It has been well documented that Indigenous populations in developed 'post-colonial' nations (such as Australia, New Zealand, Canada, and the United States) experience disadvantage in a number of areas when compared with their non-Indigenous counterparts. Despite (or perhaps because of) a range of policy initiatives and political approaches to addressing disadvantage, there continues to be poor understandings of what 'works' and under what conditions. There is a body of literature which compares conditions, political ideas and policy initiatives across the jurisdictions, but the bases for comparison are poorly described, there is insufficient linking of research into 'ideas' with research into initiatives and their outcomes, and there is insufficient engagement of Indigenous people in the research. This paper proposes a more rigorous approach to comparative research which is based on principals of partnership with and participation of Indigenous people. We conclude that well designed participatory comparative research can not only provide new insights to old problems, but can improve Indigenous people's access to global knowledge systems.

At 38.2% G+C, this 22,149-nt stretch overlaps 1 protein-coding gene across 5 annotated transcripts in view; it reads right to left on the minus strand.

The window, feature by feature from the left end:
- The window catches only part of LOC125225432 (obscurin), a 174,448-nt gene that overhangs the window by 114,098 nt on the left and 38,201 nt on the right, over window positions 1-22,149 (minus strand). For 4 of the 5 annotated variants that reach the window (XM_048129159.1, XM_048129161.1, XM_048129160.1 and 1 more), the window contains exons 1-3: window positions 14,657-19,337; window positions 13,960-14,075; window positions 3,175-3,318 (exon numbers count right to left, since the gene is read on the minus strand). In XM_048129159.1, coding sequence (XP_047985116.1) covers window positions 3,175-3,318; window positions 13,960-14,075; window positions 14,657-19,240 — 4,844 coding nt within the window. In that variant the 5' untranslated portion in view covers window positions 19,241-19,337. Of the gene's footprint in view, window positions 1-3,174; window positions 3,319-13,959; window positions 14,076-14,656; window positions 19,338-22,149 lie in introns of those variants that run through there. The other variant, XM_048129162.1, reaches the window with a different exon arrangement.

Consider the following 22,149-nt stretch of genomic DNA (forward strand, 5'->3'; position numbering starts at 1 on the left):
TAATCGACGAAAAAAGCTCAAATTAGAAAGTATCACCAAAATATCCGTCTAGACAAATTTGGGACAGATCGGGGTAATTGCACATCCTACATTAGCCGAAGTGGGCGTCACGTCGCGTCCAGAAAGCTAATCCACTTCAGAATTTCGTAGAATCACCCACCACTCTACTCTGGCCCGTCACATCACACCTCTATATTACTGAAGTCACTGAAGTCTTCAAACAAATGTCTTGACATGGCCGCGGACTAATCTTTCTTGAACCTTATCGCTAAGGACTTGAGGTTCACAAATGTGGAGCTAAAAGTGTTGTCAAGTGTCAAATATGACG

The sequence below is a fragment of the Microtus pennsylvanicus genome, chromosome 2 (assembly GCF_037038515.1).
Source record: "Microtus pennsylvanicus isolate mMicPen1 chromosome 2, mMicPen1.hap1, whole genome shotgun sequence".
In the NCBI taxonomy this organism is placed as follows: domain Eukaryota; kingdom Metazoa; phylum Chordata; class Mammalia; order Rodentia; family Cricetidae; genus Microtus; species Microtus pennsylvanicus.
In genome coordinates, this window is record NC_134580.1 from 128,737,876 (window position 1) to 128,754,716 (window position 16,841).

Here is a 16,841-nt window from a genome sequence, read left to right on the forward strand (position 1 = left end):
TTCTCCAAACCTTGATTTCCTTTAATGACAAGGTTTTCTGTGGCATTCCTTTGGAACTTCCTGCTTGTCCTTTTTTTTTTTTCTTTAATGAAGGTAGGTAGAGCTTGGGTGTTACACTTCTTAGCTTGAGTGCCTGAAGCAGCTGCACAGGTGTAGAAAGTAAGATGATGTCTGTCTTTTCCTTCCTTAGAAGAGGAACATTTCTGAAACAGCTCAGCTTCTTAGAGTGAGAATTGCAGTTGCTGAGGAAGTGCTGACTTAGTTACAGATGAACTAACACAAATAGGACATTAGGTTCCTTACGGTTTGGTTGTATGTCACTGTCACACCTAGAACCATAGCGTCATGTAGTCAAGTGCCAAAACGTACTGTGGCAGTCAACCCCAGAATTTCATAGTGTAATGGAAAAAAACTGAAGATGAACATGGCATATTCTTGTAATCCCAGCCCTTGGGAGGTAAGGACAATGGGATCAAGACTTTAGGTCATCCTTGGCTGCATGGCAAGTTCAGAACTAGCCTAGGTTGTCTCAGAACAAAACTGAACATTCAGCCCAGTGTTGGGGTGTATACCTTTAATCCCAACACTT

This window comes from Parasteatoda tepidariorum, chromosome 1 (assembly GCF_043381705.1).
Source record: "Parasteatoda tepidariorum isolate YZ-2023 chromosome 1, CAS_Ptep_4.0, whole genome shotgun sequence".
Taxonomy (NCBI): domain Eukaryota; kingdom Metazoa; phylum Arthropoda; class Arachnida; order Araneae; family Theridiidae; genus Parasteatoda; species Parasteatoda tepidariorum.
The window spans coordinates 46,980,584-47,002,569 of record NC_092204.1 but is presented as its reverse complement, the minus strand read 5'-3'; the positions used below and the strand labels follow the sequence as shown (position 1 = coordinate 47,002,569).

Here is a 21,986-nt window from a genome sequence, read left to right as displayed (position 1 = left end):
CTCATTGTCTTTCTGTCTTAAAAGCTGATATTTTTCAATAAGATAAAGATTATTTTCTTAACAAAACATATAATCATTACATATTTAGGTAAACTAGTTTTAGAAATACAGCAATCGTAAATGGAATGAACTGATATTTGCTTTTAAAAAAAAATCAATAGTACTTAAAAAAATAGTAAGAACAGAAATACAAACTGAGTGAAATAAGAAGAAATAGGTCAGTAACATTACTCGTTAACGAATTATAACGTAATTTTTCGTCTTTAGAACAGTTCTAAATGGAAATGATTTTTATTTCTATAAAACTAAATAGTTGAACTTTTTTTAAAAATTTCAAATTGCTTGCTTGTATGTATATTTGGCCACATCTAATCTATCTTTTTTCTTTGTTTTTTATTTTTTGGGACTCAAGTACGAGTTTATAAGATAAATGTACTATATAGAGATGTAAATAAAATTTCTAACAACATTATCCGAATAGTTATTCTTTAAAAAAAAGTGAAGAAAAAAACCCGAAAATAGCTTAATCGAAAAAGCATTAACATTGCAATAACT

|Number of pages||16|
|Journal||Journal of Rural and Community Development|
|Publication status||Published - 2012|